THE Victorian government wants to cap council rate increases at 1.5 per cent next financial year to limit ratepayer bill shock.
The City of Greater Bendigo's councillors are yet to consider their position on a rate increase, director of corporate performance Andrew Cooney said.
However, he said the council was unlikely to see if it could get a different rate "and has set responsible and fair budgets within the rate cap every year since it was introduced".
The 1.5 per cent rise would be the lowest since rate capping began four-and-a-half years ago but might not stop some people's bills from climbing.
That is because councils only have to make sure total rate rises in their area are capped, not individual bills.
A newly released report into the rate system has found substantial confusion among the public about what the rate cap covers, which is prompting more people to conclude they are not fair, equitable and based on real property values.
It noted that some people had seen their rates skyrocket even as others in their council areas had witnessed drops.
"Farmers, in particular, expressed concern that their rates, impacted by unpredictable increases in land value due to sales in their area, had increased to such a level in a short period that they had been unable to budget for them," the report found.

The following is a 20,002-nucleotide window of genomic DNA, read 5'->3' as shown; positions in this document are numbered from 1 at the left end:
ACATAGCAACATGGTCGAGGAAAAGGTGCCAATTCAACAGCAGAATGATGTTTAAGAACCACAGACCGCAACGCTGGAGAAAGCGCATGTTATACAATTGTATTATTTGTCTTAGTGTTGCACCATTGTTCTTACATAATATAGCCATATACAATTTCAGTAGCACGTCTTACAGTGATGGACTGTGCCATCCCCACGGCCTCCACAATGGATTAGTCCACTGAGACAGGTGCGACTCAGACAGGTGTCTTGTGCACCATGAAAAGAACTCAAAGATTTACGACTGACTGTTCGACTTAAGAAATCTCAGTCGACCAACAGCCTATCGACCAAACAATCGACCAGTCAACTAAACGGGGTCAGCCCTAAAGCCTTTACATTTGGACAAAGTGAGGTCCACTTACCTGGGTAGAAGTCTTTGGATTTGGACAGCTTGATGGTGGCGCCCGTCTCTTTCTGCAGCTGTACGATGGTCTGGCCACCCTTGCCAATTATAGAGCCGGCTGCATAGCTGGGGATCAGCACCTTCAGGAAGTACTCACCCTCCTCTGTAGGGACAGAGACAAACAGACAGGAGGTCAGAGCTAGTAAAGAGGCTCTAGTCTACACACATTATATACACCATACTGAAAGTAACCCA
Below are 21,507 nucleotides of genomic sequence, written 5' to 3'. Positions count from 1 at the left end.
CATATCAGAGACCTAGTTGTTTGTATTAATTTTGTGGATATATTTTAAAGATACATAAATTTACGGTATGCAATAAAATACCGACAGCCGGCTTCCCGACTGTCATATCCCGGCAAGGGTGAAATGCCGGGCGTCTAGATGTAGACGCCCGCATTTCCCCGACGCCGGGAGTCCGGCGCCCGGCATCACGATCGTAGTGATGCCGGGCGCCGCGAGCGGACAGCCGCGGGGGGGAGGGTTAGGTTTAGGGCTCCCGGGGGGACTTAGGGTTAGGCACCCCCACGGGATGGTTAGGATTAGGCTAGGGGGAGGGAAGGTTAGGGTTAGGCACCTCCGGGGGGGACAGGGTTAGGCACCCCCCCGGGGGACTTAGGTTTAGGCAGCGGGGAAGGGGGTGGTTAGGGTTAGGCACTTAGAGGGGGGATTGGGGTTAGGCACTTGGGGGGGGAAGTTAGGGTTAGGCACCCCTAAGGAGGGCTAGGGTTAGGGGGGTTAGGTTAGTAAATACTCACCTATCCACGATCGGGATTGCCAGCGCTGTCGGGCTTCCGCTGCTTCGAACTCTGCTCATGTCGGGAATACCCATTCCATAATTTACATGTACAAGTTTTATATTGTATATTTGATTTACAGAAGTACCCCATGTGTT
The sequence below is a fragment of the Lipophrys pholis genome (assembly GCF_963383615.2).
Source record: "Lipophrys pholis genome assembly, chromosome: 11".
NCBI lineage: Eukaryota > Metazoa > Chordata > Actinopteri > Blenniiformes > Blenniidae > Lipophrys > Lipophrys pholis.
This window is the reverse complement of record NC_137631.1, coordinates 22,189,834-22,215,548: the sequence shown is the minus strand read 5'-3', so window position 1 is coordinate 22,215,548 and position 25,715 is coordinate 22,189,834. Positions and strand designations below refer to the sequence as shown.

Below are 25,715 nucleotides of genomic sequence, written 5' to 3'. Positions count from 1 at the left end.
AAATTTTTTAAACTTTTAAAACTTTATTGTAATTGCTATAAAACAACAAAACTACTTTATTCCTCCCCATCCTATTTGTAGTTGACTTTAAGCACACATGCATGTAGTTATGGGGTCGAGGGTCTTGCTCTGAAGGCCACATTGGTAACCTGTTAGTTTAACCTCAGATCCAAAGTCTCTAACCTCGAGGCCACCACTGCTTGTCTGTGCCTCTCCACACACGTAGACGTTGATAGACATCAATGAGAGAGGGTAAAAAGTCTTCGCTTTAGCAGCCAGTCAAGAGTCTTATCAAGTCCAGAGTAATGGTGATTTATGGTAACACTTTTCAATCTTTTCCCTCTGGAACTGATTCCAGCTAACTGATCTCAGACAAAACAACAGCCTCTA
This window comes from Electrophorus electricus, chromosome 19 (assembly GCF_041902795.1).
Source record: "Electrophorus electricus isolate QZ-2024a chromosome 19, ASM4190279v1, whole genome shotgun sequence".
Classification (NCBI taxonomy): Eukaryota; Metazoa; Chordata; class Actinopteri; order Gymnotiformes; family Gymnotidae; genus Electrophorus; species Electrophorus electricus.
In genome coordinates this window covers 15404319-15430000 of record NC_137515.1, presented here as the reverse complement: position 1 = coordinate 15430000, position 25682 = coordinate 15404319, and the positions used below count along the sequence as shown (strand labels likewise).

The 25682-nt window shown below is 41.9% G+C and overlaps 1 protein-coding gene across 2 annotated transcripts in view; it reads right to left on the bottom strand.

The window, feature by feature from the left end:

"This issue was so concerning for rural councils and ratepayers that some advocated for abolishing the current property-based rating system and replacing it with a different revenue base."
The report by a three-member ministerial committee did not back those calls but did recommend introducing a new mechanism to average out property valuations to stop farmer bill shock.
Local government minister Shaun Leane said the government would examine that suggestion.
Victorian Farmers Federation president Emma Germano backed the idea even as she criticised the review for not going far enough.
"Country Victorians pay more in rates than people in the city as both a proportion of their income and the value of their property. Until this fundamental inequity in the system is addressed, it will remain broken," she said.
Bendigo's council has typically raised its rates in line with annual caps of between two and 2.5 per cent each year and charges less for farmers than other business people because they have more land but not necessarily as much annual profit.